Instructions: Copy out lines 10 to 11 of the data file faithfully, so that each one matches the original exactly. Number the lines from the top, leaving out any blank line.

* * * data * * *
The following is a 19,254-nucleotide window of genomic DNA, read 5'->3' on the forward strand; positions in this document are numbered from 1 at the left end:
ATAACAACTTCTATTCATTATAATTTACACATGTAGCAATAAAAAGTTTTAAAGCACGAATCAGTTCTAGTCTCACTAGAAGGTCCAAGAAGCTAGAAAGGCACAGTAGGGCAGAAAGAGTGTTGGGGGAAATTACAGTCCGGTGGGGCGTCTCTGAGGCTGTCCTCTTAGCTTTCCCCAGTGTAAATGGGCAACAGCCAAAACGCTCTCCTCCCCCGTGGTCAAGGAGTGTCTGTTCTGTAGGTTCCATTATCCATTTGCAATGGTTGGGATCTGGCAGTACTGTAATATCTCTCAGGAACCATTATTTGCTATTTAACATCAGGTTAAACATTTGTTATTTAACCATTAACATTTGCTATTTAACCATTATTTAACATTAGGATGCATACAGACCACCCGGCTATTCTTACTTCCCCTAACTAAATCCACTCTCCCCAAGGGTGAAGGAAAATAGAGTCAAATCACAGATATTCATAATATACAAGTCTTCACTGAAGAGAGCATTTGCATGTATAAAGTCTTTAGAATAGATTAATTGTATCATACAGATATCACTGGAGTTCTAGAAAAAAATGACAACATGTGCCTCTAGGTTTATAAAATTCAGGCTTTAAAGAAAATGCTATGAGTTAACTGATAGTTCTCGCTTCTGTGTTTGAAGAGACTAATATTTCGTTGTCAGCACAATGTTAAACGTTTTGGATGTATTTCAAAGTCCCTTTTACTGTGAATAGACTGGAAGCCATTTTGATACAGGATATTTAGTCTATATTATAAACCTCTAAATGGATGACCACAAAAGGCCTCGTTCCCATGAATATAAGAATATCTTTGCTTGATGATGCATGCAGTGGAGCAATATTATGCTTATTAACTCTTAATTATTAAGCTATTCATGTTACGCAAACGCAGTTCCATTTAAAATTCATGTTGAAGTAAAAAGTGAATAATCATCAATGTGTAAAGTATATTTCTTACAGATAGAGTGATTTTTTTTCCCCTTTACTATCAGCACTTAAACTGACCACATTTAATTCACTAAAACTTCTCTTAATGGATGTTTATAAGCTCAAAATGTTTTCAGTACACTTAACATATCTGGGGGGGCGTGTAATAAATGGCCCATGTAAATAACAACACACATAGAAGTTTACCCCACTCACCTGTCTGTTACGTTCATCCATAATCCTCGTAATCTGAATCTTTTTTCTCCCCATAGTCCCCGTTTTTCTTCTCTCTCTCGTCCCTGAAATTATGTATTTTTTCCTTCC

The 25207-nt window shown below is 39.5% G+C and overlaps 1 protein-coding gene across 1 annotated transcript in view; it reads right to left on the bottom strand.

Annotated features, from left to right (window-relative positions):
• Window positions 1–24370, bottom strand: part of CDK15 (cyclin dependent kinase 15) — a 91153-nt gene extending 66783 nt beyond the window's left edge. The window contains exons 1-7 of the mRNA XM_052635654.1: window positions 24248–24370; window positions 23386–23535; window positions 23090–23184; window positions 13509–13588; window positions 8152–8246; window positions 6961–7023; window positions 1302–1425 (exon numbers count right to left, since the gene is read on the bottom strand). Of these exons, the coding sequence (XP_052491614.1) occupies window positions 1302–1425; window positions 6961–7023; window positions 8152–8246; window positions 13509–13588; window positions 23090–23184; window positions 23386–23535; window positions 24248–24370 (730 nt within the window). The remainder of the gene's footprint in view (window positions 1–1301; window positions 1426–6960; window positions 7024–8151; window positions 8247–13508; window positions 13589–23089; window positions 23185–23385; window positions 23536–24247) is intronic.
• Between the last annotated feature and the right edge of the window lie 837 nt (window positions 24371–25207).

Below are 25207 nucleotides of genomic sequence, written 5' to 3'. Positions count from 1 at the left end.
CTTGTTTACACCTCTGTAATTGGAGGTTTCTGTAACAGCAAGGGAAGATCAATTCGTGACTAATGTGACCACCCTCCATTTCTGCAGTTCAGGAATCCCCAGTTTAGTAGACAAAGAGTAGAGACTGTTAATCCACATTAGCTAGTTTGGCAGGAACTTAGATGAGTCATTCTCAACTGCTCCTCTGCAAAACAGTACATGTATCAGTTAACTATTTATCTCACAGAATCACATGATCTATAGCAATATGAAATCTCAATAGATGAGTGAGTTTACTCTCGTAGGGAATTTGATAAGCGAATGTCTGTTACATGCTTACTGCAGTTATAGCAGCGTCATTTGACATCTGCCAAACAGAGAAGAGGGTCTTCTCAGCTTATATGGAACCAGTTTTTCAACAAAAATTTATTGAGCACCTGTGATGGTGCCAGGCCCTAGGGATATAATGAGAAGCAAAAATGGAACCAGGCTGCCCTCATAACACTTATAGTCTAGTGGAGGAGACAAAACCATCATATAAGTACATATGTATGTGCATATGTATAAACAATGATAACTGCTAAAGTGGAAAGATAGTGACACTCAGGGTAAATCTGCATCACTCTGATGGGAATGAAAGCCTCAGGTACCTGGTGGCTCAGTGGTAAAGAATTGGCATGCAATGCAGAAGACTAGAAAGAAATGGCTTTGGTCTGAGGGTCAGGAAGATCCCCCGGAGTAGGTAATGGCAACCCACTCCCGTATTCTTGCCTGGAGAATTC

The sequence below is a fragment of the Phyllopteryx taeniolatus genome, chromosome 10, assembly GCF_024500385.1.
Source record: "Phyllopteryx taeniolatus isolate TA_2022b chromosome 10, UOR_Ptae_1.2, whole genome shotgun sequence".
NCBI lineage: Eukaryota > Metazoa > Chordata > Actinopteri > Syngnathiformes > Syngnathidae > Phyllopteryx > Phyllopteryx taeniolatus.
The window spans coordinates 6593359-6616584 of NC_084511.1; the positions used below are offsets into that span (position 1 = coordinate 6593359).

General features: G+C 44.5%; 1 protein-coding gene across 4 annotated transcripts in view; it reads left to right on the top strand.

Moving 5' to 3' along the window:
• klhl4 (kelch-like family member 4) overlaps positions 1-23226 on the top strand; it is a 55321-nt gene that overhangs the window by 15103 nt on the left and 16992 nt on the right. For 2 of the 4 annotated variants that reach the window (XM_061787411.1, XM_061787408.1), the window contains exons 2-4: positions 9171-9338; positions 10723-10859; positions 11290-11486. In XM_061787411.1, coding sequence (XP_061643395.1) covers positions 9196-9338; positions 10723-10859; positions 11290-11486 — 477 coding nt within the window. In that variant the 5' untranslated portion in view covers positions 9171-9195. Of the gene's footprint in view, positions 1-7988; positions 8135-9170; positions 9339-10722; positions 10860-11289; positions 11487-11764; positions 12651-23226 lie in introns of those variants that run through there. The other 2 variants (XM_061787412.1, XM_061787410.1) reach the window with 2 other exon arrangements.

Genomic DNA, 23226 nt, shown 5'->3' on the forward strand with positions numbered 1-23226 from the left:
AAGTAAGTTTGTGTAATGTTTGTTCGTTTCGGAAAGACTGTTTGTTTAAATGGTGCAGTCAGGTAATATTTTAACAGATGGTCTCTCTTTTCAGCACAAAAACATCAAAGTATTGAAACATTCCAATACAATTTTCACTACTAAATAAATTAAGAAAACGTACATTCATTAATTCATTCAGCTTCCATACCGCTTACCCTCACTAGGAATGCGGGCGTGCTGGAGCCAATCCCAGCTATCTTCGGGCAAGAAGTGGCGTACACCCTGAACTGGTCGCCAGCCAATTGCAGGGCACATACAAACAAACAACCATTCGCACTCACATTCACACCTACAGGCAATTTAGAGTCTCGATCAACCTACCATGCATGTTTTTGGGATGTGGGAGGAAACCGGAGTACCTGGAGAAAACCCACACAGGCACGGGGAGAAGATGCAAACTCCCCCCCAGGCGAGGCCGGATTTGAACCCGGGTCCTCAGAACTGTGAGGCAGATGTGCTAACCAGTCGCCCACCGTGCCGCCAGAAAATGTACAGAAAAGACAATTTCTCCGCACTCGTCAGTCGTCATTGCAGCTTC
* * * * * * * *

Source record: "Phyllopteryx taeniolatus isolate TA_2022b chromosome 10, UOR_Ptae_1.2, whole genome shotgun sequence".
NCBI lineage: Eukaryota > Metazoa > Chordata > Actinopteri > Syngnathiformes > Syngnathidae > Phyllopteryx > Phyllopteryx taeniolatus.